- Wired Magazine: Hackathons Aren’t Just for Hacking: http://www.wired.com/
That’s about it for me tonight. Have to focus on finish up the course shell for Rutgers, a possible update to my UCI course on Social Media Measurement that might run starting next week (enrollment is low, only 5 students in that one as of right now – I thought there would be 10 or more, but I may still teach it if I don’t need to do much work in the shell for that course).
Finally, I will be speaking next Thursday, January 17th, 2013 at Rutgers University at the 4th Annual Online & Hybrid Learning Conference which is hosted by The Center for Online & Hybrid Learning and Instructional Technologies (COHLIT) – a photo from the last COHLIT conference last year is shown above. A detailed listing of the Agenda is here. My session is below (which I still need to put together – I’m that busy).
Social Media and its use in Online Education at Rutgers University using Synchronous and Asynchronous Educational Practices- Marshall Sponder, Adjunct Instructor, MGSA
- Social Media can be used to increase collaboration and learning between students and instructors using a combination of simple (synchronous) assignments that build small but crucial specific skills (similar to the Karate Kid methodology of “Wax on, Wax off”) that are combined to more complex plays and strategies. The assignments in Social Media encourage much higher student engagement via specific communications tasks such as “check-ins” and friend requests on various social networks (particularly Facebook and Foursquare).As most social media can be monitored with external tools and platforms Instructors can listen for the activities of students on Social Media (asynchronous) and engage with same students in semi omnipresence. Use of class hashtags such as #mgartr12 and #mgartr13 are encouraged. Integrations with a Social CRM can furnish a social repository in much the same way corporations now use online reputation and social fulfillment tools to identify trends, influencers and the most prominent students using emerging media for their course work.Methodologies such as Agile Development will be explored and adapted to the online classroom environment of Pierson eCollege.
About Marshall Sponder
Marshall Sponder is an independent Web analytics and SEO/SEM specialist working in the field of education, market research, social media, networking, and PR. He provides digital data convergence generating ROI and develops data metrics, KPIs, and dashboards that drive businesses by setting and evaluating benchmarks. Marshall first coined the term “Ultraviolet Data” (similar to “dark social” and “dark data”) and wrote several papers, including one on how to build your own monitoring platform, that have been read 19,000 times downloaded over 1250 times.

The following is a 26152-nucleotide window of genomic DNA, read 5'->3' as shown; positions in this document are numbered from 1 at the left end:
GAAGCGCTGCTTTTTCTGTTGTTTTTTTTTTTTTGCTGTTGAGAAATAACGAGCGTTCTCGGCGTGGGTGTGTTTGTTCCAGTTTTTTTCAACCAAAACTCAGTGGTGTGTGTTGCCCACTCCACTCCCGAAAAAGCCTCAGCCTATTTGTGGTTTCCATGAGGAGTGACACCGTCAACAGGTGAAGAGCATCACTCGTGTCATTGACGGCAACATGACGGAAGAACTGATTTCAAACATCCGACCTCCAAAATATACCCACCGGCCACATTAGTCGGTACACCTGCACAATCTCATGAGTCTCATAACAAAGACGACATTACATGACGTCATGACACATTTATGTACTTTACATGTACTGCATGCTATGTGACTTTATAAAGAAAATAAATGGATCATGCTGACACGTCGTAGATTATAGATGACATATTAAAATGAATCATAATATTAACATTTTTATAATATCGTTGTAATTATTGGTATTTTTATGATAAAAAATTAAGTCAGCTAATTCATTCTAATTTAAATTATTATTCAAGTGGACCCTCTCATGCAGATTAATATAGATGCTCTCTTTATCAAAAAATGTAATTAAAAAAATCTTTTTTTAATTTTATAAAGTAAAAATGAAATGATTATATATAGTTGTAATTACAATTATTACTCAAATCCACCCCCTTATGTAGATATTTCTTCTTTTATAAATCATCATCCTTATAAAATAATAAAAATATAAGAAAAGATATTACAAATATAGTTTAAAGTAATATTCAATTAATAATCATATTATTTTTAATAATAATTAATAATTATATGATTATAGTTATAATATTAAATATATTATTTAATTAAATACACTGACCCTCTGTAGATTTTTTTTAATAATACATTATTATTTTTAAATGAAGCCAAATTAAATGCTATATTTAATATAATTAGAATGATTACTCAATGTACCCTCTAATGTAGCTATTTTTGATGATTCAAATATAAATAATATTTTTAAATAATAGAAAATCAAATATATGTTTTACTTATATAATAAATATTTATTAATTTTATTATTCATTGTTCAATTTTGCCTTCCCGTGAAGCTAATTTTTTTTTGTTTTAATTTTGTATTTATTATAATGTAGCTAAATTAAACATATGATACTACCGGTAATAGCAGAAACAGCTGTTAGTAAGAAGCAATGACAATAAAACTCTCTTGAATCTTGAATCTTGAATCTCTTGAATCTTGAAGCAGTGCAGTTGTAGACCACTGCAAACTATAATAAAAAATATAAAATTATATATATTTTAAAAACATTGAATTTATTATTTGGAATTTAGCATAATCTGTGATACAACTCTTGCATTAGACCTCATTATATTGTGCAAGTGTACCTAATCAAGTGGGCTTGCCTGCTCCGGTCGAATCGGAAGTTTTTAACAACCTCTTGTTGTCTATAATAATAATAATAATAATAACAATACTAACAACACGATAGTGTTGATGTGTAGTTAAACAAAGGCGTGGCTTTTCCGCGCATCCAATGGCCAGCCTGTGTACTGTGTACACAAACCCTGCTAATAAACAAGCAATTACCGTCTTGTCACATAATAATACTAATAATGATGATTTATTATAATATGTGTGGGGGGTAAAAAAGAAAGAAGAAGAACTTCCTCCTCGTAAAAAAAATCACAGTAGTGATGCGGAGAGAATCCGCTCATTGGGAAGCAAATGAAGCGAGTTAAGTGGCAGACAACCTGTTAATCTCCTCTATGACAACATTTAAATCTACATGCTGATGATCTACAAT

Marshall authored two online college level courses with will be offered again this Spring, Social Media Measurement taught at UC Irvine (using Netbase Social Intelligence) and the
popular, possibly viral Social Media for The Arts at Mason Gross School of the Arts – Rutgers University (4 sessions offered in Winter 2013). Marshall maintains a Facebook page for the Social Media for The Arts Rutgers course here.
I have some ideas of what I’ll discuss – the things I’ve done with my students have generated outstanding reviews – but what I found worked the best was really believing I had the best students in the world in my class – and when I asked them (remember it’s a remote call taught online) to do things like “check in” to locations at Rutgers – they enjoyed that engagement – I also bombarded them with ideas that made them look at what they were doing in the Arts in a new way, and had them build practical skills using a Karate Kid approach – something I’ll talk about next week. I’ll also put the presentation on Slideshare once it’s done, probably early next week.
With that, I have a whole post that I didn’t write yet inspired by the new PEW RESEARCH REPORT on Arts Organizations and Digital Technologies.
Perhaps the most interesting insight I got out of the report is that most Art Organizations lack the time or ability to tie their social media work to business outcomes. It’s a Catch-22 because more and more their funding sources want to tie the funding to business outcomes. Nor is there much in the way of funding for Social Media initiatives and technologies, which are evolving too quickly and becoming too complex and dissociated from any meaningful workflow most organizations would need, to be of much use.
Finally, the Arts have a hard time, particularly Preforming Arts because on one hand audiences are getting much more articulate and sophisticated and are looking for an “experience” rather than a performance, pitting struggling Arts groups against Hollywood in a no win battle. On the other hand, with digital media becoming so prevalent and Social Media being almost a default and given for many, the attention span of the average audience member is going down and their demands are going up, placing Artists in a difficult to win situation for the mind and hearts of their audience. An interesting read.
That’s it for tonight.